Ezra Callahan worked at Facebook between 2004-2010 as a product manager and manager of internal communications. He's just shared on Quora the following five things that non-Facebookers often think about the company that simply aren't true:
1. Facebook is going to start charging users some day.
2. Facebook sells user data.
There is some nuance to this one, as Facebook certainly monetizes user data by targeting ads to people based on information they post to the site. But this targeting process doesn't involve transmitting or transferring a user's data to an advertiser nor does it identify an individual to an advertiser. So it is inaccurate to say Facebook sells user data in the way most people understand that.
3. Facebook employees have unlimited access to users' data and snoop on them.
Facebook has strict controls and procedures for who can access user accounts and when they may do so. There is also a strong internal culture around maintaining user trust, and internal security breaches are dealt with swiftly and severely.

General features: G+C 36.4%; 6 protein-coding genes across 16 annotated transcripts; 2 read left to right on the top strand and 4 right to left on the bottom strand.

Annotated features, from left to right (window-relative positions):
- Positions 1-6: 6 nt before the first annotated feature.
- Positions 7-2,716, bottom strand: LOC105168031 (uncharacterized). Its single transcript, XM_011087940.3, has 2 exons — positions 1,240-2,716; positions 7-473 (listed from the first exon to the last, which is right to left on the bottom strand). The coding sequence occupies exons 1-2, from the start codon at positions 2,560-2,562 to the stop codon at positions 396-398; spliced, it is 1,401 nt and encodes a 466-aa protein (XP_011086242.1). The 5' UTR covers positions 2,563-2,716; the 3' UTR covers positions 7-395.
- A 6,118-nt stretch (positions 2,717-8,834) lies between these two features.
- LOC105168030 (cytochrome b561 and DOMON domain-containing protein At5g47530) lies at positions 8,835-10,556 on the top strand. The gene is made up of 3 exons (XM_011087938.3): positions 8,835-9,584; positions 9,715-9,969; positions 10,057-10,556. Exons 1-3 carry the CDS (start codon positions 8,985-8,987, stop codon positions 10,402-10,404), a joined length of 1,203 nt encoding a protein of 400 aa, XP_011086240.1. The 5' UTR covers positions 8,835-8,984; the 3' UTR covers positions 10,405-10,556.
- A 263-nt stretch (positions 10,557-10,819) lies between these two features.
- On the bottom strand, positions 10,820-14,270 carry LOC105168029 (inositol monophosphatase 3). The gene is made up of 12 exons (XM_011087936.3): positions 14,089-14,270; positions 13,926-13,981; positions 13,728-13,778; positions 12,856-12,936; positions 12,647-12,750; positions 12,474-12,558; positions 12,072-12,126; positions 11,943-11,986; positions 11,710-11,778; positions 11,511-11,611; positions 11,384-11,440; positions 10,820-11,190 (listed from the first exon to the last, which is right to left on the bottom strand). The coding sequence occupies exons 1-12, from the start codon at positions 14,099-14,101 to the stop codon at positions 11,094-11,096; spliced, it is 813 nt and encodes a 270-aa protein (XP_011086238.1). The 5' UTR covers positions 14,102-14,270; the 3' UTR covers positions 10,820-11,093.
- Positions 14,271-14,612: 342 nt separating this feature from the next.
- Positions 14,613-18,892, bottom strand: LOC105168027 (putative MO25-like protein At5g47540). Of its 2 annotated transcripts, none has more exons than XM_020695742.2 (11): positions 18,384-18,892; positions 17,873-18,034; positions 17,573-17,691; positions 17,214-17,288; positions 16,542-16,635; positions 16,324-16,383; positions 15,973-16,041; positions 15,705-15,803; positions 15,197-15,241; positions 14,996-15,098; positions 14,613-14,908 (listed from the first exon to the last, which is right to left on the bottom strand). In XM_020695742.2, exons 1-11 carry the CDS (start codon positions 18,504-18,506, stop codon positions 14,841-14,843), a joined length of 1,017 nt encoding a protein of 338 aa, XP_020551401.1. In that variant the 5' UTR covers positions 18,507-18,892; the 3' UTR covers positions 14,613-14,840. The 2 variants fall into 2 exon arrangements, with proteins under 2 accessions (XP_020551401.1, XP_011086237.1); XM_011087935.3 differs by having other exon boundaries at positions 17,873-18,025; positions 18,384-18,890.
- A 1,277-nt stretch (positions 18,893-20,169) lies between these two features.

4. Facebook/Mark Zuckerberg doesn't care about privacy.
The company and its founder have a firm understanding that people need to feel in control of their information to trust the service enough for it to succeed at its mission and, in turn, its business goals. Certainly, Mark has views different from many on how the concept of privacy is evolving broadly in the world and how specifically it should be applied within the realm of Facebook. But it requires a fundamental misunderstanding of Facebook and Mark to say they don't care about privacy.
5. Facebook has failed as a business.
It's impressive how quickly people are willing to write off a company that generates billions in revenue per year and continues to grow just about every business metric at an impressive rate compared to the vast majority of companies in the world. One can argue that Facebook should be able to make magnitudes more revenue and profit given everything it has and that in that sense Facebook hasn't, to date, lived up to its business potential. But many interpret the recent thrash around its stock price as an indication that the business side of Facebook is a complete flop and is doomed to failure. This is, at the very least, incredibly premature and could well prove to be laughably off the mark depending on how the company develops and grows over the next several years.
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